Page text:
Revolution #96, July 22, 2007
Reader Criticizes Revolution Article on Elections
We received the following letter of criticism from a reader of the article, “Elections: The Hype and the Reality,” in Revolution #68.
Greetings! I’m a regular reader and supporter of Revolution. I have always enjoyed reading coverage and analysis in your newspaper about events in the world and in this country. And I have found Chairman Bob Avakian’s works printed in your newspaper very inspiring while at the same time very thought-provoking.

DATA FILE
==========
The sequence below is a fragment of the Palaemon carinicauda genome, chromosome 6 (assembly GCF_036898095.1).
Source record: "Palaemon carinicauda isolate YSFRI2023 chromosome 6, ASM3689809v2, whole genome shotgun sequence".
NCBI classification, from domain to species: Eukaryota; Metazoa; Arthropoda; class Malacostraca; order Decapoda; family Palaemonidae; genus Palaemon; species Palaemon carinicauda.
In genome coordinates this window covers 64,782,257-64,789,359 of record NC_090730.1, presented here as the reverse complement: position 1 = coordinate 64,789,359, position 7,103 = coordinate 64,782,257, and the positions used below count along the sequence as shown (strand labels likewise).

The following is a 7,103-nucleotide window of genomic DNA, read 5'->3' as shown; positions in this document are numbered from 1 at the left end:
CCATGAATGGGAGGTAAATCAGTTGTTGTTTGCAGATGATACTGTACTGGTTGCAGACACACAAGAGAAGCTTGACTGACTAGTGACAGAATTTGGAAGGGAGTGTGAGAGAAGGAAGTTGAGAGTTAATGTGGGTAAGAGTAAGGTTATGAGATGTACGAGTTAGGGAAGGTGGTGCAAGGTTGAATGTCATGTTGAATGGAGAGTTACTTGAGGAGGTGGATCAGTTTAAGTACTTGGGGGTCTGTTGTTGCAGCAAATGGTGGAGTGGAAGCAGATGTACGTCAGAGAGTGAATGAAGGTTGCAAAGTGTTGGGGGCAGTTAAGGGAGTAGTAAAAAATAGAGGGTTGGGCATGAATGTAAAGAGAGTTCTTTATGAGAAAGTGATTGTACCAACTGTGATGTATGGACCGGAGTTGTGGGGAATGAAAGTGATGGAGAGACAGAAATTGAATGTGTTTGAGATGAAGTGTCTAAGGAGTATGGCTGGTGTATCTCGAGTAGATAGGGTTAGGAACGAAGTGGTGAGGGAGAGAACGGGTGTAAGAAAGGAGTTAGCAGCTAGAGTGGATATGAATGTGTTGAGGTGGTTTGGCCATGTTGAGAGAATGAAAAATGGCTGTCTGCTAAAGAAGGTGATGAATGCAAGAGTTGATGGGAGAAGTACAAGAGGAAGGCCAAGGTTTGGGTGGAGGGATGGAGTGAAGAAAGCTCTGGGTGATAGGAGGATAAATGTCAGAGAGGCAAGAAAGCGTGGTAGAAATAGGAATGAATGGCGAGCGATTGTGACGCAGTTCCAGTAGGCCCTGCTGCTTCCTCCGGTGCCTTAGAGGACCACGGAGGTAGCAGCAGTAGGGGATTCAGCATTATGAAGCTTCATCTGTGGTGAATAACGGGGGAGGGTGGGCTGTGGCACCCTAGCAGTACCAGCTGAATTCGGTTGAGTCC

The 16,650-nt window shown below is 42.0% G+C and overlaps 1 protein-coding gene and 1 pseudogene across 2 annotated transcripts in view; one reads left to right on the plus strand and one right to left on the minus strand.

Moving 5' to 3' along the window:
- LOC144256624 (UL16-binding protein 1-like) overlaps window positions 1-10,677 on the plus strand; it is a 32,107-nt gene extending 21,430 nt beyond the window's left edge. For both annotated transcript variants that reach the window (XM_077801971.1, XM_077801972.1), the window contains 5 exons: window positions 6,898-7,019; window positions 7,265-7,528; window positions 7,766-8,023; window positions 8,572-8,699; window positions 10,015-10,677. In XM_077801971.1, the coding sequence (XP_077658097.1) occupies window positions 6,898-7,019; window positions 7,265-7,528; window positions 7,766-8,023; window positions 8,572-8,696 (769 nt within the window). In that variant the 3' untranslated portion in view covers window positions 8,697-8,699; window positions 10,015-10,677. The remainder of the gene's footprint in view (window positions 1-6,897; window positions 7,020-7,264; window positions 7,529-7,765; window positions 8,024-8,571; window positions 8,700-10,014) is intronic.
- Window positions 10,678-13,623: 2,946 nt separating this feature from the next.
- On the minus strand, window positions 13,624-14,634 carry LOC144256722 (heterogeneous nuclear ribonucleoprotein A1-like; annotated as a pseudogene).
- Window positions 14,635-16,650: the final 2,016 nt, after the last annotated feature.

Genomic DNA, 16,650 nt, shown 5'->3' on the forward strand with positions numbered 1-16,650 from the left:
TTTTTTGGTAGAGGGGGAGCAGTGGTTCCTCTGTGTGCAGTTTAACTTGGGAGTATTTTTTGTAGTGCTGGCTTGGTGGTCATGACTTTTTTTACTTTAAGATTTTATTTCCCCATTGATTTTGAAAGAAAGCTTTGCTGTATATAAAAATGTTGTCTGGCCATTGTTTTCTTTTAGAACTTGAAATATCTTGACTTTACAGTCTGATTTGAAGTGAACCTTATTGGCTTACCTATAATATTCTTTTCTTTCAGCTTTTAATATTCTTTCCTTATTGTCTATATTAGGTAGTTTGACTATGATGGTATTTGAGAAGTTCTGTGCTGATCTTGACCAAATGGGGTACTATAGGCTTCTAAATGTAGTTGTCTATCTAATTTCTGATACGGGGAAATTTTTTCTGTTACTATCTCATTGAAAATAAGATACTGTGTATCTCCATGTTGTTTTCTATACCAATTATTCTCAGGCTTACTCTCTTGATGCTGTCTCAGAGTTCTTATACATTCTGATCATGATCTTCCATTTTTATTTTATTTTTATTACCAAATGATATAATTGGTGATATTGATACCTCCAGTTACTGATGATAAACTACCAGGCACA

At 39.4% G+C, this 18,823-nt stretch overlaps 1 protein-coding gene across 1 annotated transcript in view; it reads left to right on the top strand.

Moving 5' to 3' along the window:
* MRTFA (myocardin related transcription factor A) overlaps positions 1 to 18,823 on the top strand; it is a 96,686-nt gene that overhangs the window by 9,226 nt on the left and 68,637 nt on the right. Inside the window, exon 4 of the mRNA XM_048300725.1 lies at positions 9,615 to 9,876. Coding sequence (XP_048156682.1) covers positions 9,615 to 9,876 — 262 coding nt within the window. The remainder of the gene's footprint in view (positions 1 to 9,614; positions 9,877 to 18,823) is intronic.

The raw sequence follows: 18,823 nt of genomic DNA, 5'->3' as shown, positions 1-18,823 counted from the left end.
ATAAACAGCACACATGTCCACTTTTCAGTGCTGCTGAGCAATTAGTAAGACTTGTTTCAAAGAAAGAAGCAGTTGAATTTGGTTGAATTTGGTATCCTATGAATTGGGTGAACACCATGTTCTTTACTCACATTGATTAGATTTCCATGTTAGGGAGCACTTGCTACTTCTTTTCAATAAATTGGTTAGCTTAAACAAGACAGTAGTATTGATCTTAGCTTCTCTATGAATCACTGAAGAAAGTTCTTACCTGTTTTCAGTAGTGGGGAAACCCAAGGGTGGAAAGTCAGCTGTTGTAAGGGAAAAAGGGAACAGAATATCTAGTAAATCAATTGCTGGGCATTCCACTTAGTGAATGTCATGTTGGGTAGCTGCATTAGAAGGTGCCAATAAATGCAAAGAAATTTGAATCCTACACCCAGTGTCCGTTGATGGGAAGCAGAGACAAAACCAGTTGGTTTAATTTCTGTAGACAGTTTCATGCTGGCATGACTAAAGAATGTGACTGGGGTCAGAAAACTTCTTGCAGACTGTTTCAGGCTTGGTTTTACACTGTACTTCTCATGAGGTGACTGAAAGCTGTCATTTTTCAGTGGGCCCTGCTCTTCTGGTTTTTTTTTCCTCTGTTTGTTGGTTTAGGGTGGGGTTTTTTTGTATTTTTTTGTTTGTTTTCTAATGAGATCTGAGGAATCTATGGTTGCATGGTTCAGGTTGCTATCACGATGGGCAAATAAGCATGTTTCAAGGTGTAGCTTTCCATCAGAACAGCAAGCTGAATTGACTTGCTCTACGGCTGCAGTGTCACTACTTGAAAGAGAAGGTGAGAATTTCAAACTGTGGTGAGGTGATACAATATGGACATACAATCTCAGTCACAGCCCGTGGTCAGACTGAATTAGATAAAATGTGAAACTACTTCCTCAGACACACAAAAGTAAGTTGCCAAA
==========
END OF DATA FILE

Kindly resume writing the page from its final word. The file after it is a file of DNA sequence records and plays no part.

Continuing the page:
I know you welcome readers’ response and that is what motivates me in writing this letter. I have some questions that I wanted to raise to you about the article, “Elections: The Hype and the Reality” in issue #68 (November 5, 2006). When the article first appeared, I thought it was a fine effort (and an ambitious attempt, given the short length of the article itself) to expose bourgeois elections and contrast them with the role of elections under socialism envisioned by Bob Avakian’s pathbreaking new synthesis. Then a friend of mine, who also reads your paper regularly, raised to me that he didn’t quite like this article because of the “leading” role of the party under socialism described and emphasized in the article (and in particular, the next-to-last paragraph of that article). At first I treated his criticism not seriously, thinking that my friend didn’t like the article because he still has a lot of illusions in bourgeois democracy. But his criticism kept coming back to my mind, especially during the time (near the end of last year) when your newspaper was running a series of essays and talks from Bob Avakian on issues and contradictions involved in the socialist transition to communism. After studying that series and re-reading the article in question, “Elections: The Hype and the Reality,” I have come to the conclusion that there were merits in my friend’s criticism of that article. I myself also had some serious questions about the article and I wanted to raise my concerns to you in this letter.